They were halfway through a game of Yahtzee—they almost always played the old, beat-up version the pub owned, complete with the mismatched dice, when they came—and the odds were as consistent as the table:

    Loser has to walk the four blocks home naked.

    These were the rules. In their late twenties, some wondered why they still found the whole situation amusing, but they still couldn’t help but chuckle every time. Although, they thought when they thought about it, the lager could always take the blame for it.

    On the table: four pairs of spectacles (belonging to the avid readers who drained their eyes young), two handbags (the ladies’), one laptop (life source of the one who worked late and almost always missed the first round), three library books (graduate school was a killer), all six sets of keys, and one red stiletto shoe.

    A full house. Two of a kind. Four sixes (to the moans and groans of the rest). And a chance. Then a straight. And finally,


    It didn’t take too many more rolls around the table before the winner was announced. Everyone ordered more beer. Mr. Graduate Student had lost, but no one was rubbing it in yet. Conversation took over and more beers were ordered when the previous were finished. And then came last call.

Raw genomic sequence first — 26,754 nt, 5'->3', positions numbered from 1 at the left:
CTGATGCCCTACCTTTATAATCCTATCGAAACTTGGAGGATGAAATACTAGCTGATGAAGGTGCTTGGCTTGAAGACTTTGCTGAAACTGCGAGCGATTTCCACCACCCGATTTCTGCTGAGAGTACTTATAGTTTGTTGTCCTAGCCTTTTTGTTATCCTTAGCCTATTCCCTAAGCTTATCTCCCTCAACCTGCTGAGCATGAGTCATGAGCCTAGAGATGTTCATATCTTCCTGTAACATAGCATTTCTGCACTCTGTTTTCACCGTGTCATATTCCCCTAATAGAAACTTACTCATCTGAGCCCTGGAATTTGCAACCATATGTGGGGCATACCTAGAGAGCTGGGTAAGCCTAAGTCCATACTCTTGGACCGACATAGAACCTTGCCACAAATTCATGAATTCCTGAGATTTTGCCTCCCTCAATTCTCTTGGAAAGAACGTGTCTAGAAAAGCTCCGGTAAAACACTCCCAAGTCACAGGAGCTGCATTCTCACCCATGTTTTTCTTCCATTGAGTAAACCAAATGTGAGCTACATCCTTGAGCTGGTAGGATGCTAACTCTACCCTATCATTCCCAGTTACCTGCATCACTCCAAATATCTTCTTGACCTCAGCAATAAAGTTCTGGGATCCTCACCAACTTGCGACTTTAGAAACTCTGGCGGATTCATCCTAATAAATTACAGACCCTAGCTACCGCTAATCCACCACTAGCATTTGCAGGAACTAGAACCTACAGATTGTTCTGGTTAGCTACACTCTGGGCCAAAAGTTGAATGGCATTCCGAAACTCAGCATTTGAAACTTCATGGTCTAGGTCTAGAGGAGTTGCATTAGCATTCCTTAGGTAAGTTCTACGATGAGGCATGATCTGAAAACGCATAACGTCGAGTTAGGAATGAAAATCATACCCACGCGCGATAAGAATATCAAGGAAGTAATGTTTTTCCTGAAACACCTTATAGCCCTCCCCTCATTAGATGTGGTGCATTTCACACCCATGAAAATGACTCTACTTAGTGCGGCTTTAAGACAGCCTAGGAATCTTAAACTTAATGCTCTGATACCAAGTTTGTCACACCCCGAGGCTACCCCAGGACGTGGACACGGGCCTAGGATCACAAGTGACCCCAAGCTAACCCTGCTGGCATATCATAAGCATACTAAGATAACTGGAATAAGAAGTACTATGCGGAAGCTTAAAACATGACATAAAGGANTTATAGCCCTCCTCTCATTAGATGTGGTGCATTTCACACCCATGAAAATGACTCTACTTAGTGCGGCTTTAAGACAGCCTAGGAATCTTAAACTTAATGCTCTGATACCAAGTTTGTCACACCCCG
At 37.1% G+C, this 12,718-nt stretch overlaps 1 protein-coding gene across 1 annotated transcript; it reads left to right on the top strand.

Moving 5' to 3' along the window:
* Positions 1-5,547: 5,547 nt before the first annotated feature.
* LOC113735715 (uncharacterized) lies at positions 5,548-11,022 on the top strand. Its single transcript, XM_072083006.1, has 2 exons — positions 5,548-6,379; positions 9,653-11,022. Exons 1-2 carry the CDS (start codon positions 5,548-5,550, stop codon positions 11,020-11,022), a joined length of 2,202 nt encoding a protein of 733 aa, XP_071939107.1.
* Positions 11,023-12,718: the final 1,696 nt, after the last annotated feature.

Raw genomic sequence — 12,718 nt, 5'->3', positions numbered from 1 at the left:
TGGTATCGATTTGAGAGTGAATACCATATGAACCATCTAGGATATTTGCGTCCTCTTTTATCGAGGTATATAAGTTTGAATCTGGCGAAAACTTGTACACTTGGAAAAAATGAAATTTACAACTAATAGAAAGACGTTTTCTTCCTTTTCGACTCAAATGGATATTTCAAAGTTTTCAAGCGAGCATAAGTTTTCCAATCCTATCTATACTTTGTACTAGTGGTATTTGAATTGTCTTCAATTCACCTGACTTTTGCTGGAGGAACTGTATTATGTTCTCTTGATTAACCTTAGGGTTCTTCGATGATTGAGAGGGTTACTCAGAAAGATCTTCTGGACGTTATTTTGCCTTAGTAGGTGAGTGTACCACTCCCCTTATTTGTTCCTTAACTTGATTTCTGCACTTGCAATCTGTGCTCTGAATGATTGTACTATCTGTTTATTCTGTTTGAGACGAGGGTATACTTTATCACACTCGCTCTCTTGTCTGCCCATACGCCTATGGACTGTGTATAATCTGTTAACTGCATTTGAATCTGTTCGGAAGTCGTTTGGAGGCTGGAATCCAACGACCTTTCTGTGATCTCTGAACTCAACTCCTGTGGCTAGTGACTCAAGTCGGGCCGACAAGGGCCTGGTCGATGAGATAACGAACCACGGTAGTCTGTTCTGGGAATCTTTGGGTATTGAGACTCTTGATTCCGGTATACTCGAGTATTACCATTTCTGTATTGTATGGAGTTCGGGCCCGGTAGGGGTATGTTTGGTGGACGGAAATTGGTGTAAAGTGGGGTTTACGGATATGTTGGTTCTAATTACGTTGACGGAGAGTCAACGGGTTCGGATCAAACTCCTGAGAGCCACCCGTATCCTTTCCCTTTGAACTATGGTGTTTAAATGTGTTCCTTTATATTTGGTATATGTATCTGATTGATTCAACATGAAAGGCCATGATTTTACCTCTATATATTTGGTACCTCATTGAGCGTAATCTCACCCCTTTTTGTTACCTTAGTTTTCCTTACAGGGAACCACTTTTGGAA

The dregs downed and heads fuzzy, it was time for the walk of shame. And in the hilarious and hasty escape, everything was left on the table, forgotten ‘til sober.

  37. When the waters receded, the maintenance crew collected items such as handbags and laptops. If the items were not claimed, they could be donated to charity. Proceeds profited the needy.

  38. An old beaten up sneaker with a black feather boa, a single red stiletto with the leather riding crop. Ed liked to display the things in lost property Emin style.

    Jacqueline Smith

  39. Some things will stay missing forever, others have a secret partner elsewhere in the network. There is a password on a piece of paper. It is not lost,just misplaced.


  40. I hide my left stiletto in my Fendi tote:
    red matches the lining.
    The locker key:
    the clue. He’ll know
    where to meet, my beloved
    Grand Central lost property manager.